Wayne State program to offer mental health support for first responders

We know from recent events more and more first responders are feeling burned out - due to stress, long hours, graphic things they see that they can't speak to others about. But now there's help.

"We are talking about police, firefighters, dispatchers, corrections officers and EMS. It’s a different population," said Dr. Arash Javanbakht. "They have their own different experiences."

Which is why Dr Arash Javanbakht  works on the Frontline Stronger Together Program, developed by Wayne State’s Psychiatry and Behavioral Health Sciences Department.

It gives First Responders the mental and emotional support they need, for very their tough jobs.

"It’s their program, it’s run by them," said Dr. Javanbakht. "We work with the Police Union. We work with the Fire Union. We have them on our steering committee."

The program is fairly new - and just in time.

"For a number of years, the officers of the Melvindale Police Dept have sounded the alarm that our police department is heading toward the edge of a cliff," said Sgt. Matthew Furman last week.

Last week Melvindale police officers were among many giving city officials across the region an earful about the increasing pressures they face on the street.

"We are burned out. Morale has been dead for years. We are physically, mentally and emotionally exhausted," Furman said during a heated city council meeting.

A few days later, the chief of the Ypsilanti Police Department, Tony DeGiusti, resigned, amid staffing shortages there.

"The trauma and the stress in this population is different than most other people in the way that, if I have a horrible car accident or I may be, let’s say, assaulted," said Javanbakht. "Then I come back to my usual, safe normal life, and I can recover. For these people - it’s every single day."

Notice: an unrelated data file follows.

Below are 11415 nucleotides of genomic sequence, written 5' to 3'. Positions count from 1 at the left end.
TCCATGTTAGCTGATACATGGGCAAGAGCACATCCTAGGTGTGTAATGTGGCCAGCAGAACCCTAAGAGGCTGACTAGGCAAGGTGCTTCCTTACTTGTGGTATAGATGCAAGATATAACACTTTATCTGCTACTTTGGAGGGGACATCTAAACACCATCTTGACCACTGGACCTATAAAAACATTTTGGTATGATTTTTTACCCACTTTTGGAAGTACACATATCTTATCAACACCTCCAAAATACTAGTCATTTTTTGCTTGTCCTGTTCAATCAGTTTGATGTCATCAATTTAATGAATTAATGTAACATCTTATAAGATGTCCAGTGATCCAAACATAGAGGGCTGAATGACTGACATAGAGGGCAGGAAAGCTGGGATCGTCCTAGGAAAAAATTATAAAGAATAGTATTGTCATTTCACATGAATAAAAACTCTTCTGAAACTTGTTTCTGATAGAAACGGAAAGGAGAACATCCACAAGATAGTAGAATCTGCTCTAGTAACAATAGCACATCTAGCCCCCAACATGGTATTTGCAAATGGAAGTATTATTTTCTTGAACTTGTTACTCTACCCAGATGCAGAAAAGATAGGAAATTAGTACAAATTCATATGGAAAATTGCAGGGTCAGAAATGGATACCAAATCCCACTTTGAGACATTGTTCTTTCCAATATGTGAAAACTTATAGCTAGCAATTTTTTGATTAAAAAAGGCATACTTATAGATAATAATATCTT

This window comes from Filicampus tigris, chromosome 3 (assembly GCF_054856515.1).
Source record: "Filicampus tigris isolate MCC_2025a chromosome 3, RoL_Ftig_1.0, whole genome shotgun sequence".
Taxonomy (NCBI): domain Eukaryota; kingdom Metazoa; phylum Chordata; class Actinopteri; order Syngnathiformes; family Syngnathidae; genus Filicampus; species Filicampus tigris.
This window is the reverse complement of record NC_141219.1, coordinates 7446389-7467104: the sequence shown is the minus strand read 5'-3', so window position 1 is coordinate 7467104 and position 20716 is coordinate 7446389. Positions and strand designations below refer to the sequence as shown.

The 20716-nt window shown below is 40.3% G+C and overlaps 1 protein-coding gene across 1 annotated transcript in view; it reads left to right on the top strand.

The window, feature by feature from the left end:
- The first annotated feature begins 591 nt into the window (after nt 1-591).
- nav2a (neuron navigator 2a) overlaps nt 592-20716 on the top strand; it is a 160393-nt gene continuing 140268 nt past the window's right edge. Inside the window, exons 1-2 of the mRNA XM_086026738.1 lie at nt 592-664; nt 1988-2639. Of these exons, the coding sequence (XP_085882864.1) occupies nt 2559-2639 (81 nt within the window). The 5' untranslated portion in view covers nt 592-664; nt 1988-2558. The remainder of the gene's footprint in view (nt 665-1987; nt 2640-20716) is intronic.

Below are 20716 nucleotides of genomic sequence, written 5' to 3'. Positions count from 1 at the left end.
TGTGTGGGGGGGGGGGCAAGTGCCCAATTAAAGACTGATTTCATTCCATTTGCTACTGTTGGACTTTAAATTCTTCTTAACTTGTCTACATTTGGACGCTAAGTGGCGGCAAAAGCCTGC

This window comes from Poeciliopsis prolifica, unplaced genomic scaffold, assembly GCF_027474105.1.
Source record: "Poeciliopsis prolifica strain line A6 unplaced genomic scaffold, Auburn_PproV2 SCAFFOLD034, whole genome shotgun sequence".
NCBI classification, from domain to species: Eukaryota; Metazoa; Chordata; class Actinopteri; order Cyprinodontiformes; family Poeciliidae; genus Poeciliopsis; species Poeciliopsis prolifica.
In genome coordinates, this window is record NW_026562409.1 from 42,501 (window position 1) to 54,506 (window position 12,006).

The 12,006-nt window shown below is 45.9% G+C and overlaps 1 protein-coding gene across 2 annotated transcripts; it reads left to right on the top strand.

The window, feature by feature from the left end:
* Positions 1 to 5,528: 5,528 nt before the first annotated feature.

Officers and other first responders can call the program and be cared for by their peers who know exactly what they’ve been through.

"We have different ways of helping," the doctor said. "Part is therapy or psychotherapy, or what we call talking cure. There are different ways of it. Talking about the trauma. Talking about the meanings and perceptions a person has created after the trauma.

"For example, 'I’m a bad person because this happened to me.' Feelings of shame. Feelings of guilt."

Treatments also include augmented reality devices to help first responders approach social situations in a healthy way while being treated for job-related PTSD.

"Like Iron Man, you wear the goggles, and you are in a room and gradually people come in, and you are interacting with these virtual humans," the doctor said. "Of course, you can imagine in the long run, this can be used also for training."

A big part of the key is breaking the stigma of talking about mental health.

"A lot of times, the person, they themselves don’t know what’s happening," said Javanbakht. "I’ve had police officers, they’ve been dealing with PTSD not being able to sleep, or having nightmares every night for years, before a peer told them hey this is a problem that can be solved, go seek treatment."

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